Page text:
Automation, artificial intelligence and machine learning have all become buzzwords surrounding broad initiatives at the Department of Defense and throughout the intelligence community. But how can these be leveraged in a practical sense to give the military an operational advantage over adversaries?

Jason Matheny, director of the Intelligence Advanced Research Projects Activity, pulled back the curtain during an event hosted by the Defense Writers Group and spoke on several video and imagery projects the IC is funding to get at war-fighter needs:


Finder seeks to geotag images as they are taken, even if the original user disabled the geotag feature. This type of tool is valuable for finding terrorists or even other actors around the globe that may post photos in web forums or social media. The program works by using features in the image — such as skylines, geologic, botanical or architectural — that can pinpoint where on Earth the photo was taken.

Deep Intermodal Video Analysis (DIVA)

DIVA, which is about a year old, automatically detects activities within videos, such as people on security cameras acting suspiciously.

As an example, Matheny said there were video cameras in the Navy Yard shooting that took place in 2013, but there weren’t enough human eyeballs to watch them and sound the alarm. IARPA’s activities in programs such as DIVA seek to automatically detect activities and flag humans.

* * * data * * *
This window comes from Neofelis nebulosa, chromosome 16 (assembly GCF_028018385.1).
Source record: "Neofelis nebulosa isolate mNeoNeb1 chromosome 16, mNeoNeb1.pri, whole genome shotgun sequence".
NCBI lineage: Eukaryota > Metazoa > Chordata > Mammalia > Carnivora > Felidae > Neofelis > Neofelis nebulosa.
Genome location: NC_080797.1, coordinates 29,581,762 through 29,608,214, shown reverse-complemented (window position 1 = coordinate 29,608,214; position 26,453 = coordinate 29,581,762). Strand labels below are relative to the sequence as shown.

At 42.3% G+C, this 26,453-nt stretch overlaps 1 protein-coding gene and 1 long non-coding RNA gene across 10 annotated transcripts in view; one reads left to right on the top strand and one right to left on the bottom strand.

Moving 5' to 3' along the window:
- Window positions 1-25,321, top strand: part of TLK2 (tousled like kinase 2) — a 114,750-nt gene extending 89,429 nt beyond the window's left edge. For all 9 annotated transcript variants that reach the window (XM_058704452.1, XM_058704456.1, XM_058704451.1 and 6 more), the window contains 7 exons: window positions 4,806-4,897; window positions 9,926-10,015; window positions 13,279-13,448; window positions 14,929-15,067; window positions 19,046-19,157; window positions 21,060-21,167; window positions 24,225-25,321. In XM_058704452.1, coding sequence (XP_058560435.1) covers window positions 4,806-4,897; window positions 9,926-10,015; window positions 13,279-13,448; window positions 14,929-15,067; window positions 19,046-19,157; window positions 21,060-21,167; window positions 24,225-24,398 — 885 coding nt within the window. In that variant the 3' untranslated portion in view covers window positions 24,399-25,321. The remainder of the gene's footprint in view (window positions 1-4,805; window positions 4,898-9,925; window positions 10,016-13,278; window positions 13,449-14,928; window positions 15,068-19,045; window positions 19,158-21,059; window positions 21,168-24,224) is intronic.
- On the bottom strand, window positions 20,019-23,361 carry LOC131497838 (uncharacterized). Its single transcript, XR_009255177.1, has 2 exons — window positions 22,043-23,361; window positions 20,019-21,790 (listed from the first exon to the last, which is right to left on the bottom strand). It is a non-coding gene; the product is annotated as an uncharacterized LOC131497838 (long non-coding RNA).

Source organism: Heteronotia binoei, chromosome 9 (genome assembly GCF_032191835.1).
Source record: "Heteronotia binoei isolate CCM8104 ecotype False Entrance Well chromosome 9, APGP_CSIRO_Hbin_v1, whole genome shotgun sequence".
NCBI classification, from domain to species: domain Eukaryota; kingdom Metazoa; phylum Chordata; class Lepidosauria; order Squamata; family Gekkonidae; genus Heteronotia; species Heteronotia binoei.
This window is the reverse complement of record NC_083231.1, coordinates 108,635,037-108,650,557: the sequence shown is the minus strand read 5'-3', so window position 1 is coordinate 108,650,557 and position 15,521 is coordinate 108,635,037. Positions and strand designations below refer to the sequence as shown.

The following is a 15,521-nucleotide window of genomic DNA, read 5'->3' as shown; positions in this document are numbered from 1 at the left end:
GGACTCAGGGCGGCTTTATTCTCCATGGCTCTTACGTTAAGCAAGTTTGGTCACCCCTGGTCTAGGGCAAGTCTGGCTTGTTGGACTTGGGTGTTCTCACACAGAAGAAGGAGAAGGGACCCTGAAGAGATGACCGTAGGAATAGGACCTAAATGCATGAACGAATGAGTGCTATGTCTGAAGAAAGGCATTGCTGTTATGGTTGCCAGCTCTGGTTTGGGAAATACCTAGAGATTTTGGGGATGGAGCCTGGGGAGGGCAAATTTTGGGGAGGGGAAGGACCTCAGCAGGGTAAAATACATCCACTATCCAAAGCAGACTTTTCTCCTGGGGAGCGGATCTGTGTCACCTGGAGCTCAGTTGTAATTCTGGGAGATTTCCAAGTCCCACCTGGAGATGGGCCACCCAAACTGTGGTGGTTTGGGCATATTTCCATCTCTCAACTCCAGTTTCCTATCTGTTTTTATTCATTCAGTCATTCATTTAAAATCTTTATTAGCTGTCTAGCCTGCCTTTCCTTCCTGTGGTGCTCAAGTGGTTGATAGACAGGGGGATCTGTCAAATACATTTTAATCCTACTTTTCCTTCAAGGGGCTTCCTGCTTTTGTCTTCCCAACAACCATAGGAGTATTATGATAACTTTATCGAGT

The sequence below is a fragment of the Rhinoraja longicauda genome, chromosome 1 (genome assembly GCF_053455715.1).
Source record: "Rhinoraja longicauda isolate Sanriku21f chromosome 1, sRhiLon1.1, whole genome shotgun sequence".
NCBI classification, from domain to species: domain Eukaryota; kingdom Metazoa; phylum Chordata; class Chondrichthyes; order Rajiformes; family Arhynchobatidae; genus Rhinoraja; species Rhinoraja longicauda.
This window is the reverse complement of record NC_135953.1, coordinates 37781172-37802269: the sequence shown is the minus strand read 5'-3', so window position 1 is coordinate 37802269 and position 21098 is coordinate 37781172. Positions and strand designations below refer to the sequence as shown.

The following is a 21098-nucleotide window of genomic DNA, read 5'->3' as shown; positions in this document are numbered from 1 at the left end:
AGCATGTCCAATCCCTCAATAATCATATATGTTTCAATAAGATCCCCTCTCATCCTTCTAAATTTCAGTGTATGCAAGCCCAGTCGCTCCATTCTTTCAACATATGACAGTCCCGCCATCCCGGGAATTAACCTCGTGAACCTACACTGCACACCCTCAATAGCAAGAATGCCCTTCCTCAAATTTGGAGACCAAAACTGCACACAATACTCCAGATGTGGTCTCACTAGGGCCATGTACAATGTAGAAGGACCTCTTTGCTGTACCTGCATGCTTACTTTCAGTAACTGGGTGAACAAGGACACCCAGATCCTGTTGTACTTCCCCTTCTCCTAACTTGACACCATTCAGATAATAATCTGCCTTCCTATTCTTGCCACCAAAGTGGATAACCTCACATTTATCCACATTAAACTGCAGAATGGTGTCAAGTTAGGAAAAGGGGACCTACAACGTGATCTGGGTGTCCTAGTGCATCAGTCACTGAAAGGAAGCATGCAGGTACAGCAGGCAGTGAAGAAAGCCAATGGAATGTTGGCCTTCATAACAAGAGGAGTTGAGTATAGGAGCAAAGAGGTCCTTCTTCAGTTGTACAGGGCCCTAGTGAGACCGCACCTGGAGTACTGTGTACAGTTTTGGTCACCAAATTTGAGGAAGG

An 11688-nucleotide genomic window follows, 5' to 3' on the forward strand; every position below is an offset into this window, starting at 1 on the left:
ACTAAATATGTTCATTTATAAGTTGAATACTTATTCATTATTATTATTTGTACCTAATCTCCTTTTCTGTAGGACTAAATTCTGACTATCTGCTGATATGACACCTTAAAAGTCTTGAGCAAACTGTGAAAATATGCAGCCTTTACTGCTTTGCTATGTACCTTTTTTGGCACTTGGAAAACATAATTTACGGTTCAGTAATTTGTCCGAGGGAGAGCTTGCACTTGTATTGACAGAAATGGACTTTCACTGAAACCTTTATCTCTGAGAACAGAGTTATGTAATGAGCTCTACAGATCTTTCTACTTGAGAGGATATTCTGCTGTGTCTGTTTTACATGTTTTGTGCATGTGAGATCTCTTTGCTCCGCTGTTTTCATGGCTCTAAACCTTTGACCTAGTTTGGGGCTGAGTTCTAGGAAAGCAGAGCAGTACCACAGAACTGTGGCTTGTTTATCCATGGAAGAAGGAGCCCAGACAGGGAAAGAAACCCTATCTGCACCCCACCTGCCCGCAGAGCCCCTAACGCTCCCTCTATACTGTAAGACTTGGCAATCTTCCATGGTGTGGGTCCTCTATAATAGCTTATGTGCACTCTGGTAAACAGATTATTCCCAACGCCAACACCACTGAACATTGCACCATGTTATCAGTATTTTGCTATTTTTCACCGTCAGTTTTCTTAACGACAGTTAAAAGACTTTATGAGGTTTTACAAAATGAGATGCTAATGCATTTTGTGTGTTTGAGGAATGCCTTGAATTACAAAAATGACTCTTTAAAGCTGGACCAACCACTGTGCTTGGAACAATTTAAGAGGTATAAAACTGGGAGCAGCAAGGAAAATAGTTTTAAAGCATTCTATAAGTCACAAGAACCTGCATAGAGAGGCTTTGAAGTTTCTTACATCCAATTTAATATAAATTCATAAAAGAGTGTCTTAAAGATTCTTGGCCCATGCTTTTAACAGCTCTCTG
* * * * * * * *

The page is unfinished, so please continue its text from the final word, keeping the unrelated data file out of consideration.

Aladdin, which has transitioned to the Air Force, can summarize what’s happening in an internet video. Matheny explained that the state of the art a few years ago meant programs looked for the keywords users manually typed in, or “fat fingered,” to tag a video. Aladdin uses AI.

“That doesn’t work, though, if you’re looking at raw video from a UAV or if you’re looking for videos posted to, say, YouTube by a terrorist group,” he said. “Terrorists are not polite enough to tag their own videos.”


CORE3D can generate 3-D models of objects or towns from overhead imagery.

When Navy SEALs raided a compound in Pakistan and ultimately killed Osama bin Laden, it took weeks to create models, Matheny said. CORE3D seeks to build these models in minutes.

Mark Pomerleau is a reporter for C4ISRNET, covering information warfare and cyberspace.

More In Intel/GEOINT